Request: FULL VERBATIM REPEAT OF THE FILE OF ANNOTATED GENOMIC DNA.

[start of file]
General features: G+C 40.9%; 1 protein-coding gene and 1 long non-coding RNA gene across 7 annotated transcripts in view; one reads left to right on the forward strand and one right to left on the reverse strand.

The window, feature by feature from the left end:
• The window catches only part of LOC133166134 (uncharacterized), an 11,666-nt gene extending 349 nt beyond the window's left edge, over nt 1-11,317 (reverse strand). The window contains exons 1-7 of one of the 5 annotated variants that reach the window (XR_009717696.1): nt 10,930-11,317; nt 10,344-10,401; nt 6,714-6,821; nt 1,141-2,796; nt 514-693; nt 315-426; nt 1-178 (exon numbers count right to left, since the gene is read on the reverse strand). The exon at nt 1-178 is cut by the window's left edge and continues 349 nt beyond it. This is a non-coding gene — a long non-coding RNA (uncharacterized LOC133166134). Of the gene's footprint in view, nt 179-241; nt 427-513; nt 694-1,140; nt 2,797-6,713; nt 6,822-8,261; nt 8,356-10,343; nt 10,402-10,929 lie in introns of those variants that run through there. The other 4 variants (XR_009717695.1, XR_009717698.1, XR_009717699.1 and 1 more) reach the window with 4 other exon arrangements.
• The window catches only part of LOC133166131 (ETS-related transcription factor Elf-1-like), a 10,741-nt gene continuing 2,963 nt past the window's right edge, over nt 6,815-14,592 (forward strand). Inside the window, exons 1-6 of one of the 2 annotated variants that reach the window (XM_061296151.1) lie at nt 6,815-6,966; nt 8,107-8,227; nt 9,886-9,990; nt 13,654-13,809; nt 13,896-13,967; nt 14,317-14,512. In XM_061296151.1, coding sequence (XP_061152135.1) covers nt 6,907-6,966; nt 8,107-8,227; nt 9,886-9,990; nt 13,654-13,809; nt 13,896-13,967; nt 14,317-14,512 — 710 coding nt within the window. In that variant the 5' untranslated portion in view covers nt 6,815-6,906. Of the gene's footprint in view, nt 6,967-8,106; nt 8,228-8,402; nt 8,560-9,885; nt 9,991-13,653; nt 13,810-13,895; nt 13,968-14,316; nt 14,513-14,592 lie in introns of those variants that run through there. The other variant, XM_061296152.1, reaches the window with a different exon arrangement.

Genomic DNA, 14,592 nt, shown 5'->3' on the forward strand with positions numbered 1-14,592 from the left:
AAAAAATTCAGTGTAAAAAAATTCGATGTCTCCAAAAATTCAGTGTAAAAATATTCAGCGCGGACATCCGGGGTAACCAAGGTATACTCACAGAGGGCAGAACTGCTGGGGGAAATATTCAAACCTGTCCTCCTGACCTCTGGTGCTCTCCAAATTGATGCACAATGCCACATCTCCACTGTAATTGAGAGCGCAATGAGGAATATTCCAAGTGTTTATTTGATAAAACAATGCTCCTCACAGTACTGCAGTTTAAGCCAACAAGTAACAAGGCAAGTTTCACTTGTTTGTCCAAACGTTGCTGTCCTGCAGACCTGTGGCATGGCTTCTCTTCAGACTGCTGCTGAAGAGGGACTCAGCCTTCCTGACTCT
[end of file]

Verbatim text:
General features: G+C 40.9%; 1 protein-coding gene and 1 long non-coding RNA gene across 7 annotated transcripts in view; one reads left to right on the forward strand and one right to left on the reverse strand.

The window, feature by feature from the left end:
• The window catches only part of LOC133166134 (uncharacterized), an 11,666-nt gene extending 349 nt beyond the window's left edge, over nt 1-11,317 (reverse strand). The window contains exons 1-7 of one of the 5 annotated variants that reach the window (XR_009717696.1): nt 10,930-11,317; nt 10,344-10,401; nt 6,714-6,821; nt 1,141-2,796; nt 514-693; nt 315-426; nt 1-178 (exon numbers count right to left, since the gene is read on the reverse strand). The exon at nt 1-178 is cut by the window's left edge and continues 349 nt beyond it. This is a non-coding gene — a long non-coding RNA (uncharacterized LOC133166134). Of the gene's footprint in view, nt 179-241; nt 427-513; nt 694-1,140; nt 2,797-6,713; nt 6,822-8,261; nt 8,356-10,343; nt 10,402-10,929 lie in introns of those variants that run through there. The other 4 variants (XR_009717695.1, XR_009717698.1, XR_009717699.1 and 1 more) reach the window with 4 other exon arrangements.
• The window catches only part of LOC133166131 (ETS-related transcription factor Elf-1-like), a 10,741-nt gene continuing 2,963 nt past the window's right edge, over nt 6,815-14,592 (forward strand). Inside the window, exons 1-6 of one of the 2 annotated variants that reach the window (XM_061296151.1) lie at nt 6,815-6,966; nt 8,107-8,227; nt 9,886-9,990; nt 13,654-13,809; nt 13,896-13,967; nt 14,317-14,512. In XM_061296151.1, coding sequence (XP_061152135.1) covers nt 6,907-6,966; nt 8,107-8,227; nt 9,886-9,990; nt 13,654-13,809; nt 13,896-13,967; nt 14,317-14,512 — 710 coding nt within the window. In that variant the 5' untranslated portion in view covers nt 6,815-6,906. Of the gene's footprint in view, nt 6,967-8,106; nt 8,228-8,402; nt 8,560-9,885; nt 9,991-13,653; nt 13,810-13,895; nt 13,968-14,316; nt 14,513-14,592 lie in introns of those variants that run through there. The other variant, XM_061296152.1, reaches the window with a different exon arrangement.

Genomic DNA, 14,592 nt, shown 5'->3' on the forward strand with positions numbered 1-14,592 from the left:
AAAAAATTCAGTGTAAAAAAATTCGATGTCTCCAAAAATTCAGTGTAAAAATATTCAGCGCGGACATCCGGGGTAACCAAGGTATACTCACAGAGGGCAGAACTGCTGGGGGAAATATTCAAACCTGTCCTCCTGACCTCTGGTGCTCTCCAAATTGATGCACAATGCCACATCTCCACTGTAATTGAGAGCGCAATGAGGAATATTCCAAGTGTTTATTTGATAAAACAATGCTCCTCACAGTACTGCAGTTTAAGCCAACAAGTAACAAGGCAAGTTTCACTTGTTTGTCCAAACGTTGCTGTCCTGCAGACCTGTGGCATGGCTTCTCTTCAGACTGCTGCTGAAGAGGGACTCAGCCTTCCTGACTCT